Acetaminophen and dextromethorphan

Name: Acetaminophen and dextromethorphan

What is the most important information I should know about acetaminophen and dextromethorphan?

Ask a doctor before taking medicine that contains acetaminophen if you have ever had liver disease, or if you drink more than 3 alcoholic beverages per day.

Do not use cough or cold medicine if you have taken an MAO inhibitor in the past 14 days. A dangerous drug interaction could occur. MAO inhibitors include furazolidone, isocarboxazid, linezolid, phenelzine, rasagiline, selegiline, and tranylcypromine.

Do not take more of this medicine than is recommended. An overdose of acetaminophen can damage your liver or cause death.

In rare cases, acetaminophen may cause a severe skin reaction. Stop taking this medicine and call your doctor right away if you have skin redness or a rash that spreads and causes blistering and peeling.

What should I discuss with my healthcare provider before taking acetaminophen and dextromethorphan?

Ask a doctor before taking medicine that contains acetaminophen if you have ever had liver disease, or if you drink more than 3 alcoholic beverages per day.

You should not use this medicine if you are allergic to it, or if you have untreated or uncontrolled diseases such as glaucoma, asthma or COPD, high blood pressure, heart disease, coronary artery disease, or overactive thyroid.

Do not use cough or cold medicine if you have taken an MAO inhibitor in the past 14 days. A dangerous drug interaction could occur. MAO inhibitors include furazolidone, isocarboxazid, linezolid, phenelzine, rasagiline, selegiline, and tranylcypromine.

Ask a doctor or pharmacist if it is safe for you to take this medicine if you have liver disease or a history of alcoholism.

It is not known whether acetaminophen and dextromethorphan will harm an unborn baby. Do not use cough or cold medicine without a doctor's advice if you are pregnant.

It is not known whether acetaminophen and dextromethorphan will harm an unborn baby. Do not use cough or cold medicine without a doctor's advice if you are pregnant.

Do not give this medication to a child younger than 4 years old. Always ask a doctor before giving a cough or cold medicine to a child. Death can occur from the misuse of cough and cold medicines in very young children.

Artificially sweetened liquid medicine may contain phenylalanine. Check the medication label if you have phenylketonuria (PKU).

What should I avoid while taking acetaminophen and dextromethorphan?

This medication may impair your thinking or reactions. Be careful if you drive or do anything that requires you to be alert.

Ask a doctor or pharmacist before using any other cold, allergy, pain, or sleep medication. Acetaminophen (sometimes abbreviated as APAP) is contained in many combination medicines. Taking certain products together can cause you to get too much acetaminophen which can lead to a fatal overdose. Check the label to see if a medicine contains acetaminophen or APAP.

Avoid drinking alcohol. It may increase your risk of liver damage while taking acetaminophen.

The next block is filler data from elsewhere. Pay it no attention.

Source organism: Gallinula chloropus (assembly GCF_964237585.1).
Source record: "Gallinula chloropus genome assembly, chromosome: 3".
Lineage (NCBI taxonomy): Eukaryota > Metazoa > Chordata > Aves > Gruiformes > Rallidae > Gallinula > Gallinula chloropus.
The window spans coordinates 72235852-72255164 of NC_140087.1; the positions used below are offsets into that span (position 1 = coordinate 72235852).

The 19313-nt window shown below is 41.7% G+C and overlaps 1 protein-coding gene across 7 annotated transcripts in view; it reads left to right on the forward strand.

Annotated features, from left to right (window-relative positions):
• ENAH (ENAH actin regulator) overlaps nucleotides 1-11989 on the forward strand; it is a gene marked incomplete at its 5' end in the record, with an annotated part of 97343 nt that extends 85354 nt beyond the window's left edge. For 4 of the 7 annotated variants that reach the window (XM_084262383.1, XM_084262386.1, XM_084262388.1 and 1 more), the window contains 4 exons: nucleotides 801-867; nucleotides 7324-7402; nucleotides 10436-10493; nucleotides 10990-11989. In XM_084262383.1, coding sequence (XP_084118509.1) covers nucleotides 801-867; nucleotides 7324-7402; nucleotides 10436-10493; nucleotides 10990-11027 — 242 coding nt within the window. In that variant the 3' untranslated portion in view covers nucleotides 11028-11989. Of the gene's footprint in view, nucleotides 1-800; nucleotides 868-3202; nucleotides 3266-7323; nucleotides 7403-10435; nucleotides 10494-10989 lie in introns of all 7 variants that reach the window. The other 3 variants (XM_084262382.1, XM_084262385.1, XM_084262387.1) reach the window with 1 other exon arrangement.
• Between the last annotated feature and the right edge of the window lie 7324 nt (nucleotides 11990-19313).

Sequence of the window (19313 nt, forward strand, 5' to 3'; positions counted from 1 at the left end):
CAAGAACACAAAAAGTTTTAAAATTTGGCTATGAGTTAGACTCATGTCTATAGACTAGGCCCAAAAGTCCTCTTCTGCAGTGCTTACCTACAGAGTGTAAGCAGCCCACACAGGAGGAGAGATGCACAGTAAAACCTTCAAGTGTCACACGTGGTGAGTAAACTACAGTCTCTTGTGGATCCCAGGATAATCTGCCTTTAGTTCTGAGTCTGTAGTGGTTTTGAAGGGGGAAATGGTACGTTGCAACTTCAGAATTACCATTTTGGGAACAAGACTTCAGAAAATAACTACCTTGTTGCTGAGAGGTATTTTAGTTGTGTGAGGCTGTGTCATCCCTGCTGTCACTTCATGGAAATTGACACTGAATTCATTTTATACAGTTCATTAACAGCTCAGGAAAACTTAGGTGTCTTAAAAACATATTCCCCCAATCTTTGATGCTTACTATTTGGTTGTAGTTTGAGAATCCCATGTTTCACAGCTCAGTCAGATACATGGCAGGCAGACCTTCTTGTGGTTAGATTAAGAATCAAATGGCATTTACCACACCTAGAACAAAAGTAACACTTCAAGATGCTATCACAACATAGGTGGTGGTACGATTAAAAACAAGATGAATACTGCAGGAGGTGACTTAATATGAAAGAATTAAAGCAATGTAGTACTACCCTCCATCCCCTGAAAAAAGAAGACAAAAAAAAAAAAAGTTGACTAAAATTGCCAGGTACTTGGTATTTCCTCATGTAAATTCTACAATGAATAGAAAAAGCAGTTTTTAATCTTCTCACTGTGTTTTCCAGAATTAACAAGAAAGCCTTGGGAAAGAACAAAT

What other drugs will affect acetaminophen and dextromethorphan?

Other drugs may interact with acetaminophen and dextromethorphan, including prescription and over-the-counter medicines, vitamins, and herbal products. Tell each of your health care providers about all medicines you use now and any medicine you start or stop using.

What are some side effects that I need to call my doctor about right away?

WARNING/CAUTION: Even though it may be rare, some people may have very bad and sometimes deadly side effects when taking a drug. Tell your doctor or get medical help right away if you have any of the following signs or symptoms that may be related to a very bad side effect:

  • Signs of an allergic reaction, like rash; hives; itching; red, swollen, blistered, or peeling skin with or without fever; wheezing; tightness in the chest or throat; trouble breathing or talking; unusual hoarseness; or swelling of the mouth, face, lips, tongue, or throat.
  • Signs of liver problems like dark urine, feeling tired, not hungry, upset stomach or stomach pain, light-colored stools, throwing up, or yellow skin or eyes.
  • Not able to pass urine or change in how much urine is passed.
  • A very bad skin reaction (Stevens-Johnson syndrome/toxic epidermal necrolysis) may happen. It can cause very bad health problems that may not go away, and sometimes death. Get medical help right away if you have signs like red, swollen, blistered, or peeling skin (with or without fever); red or irritated eyes; or sores in your mouth, throat, nose, or eyes.

What are some other side effects of this drug?

All drugs may cause side effects. However, many people have no side effects or only have minor side effects. Call your doctor or get medical help if you have any side effects that bother you or do not go away.

These are not all of the side effects that may occur. If you have questions about side effects, call your doctor. Call your doctor for medical advice about side effects.

You may report side effects to the FDA at 1-800-FDA-1088. You may also report side effects at http://www.fda.gov/medwatch.

Some side effects of acetaminophen / dextromethorphan may not be reported. Always consult your doctor or healthcare specialist for medical advice. You may also report side effects to the FDA.

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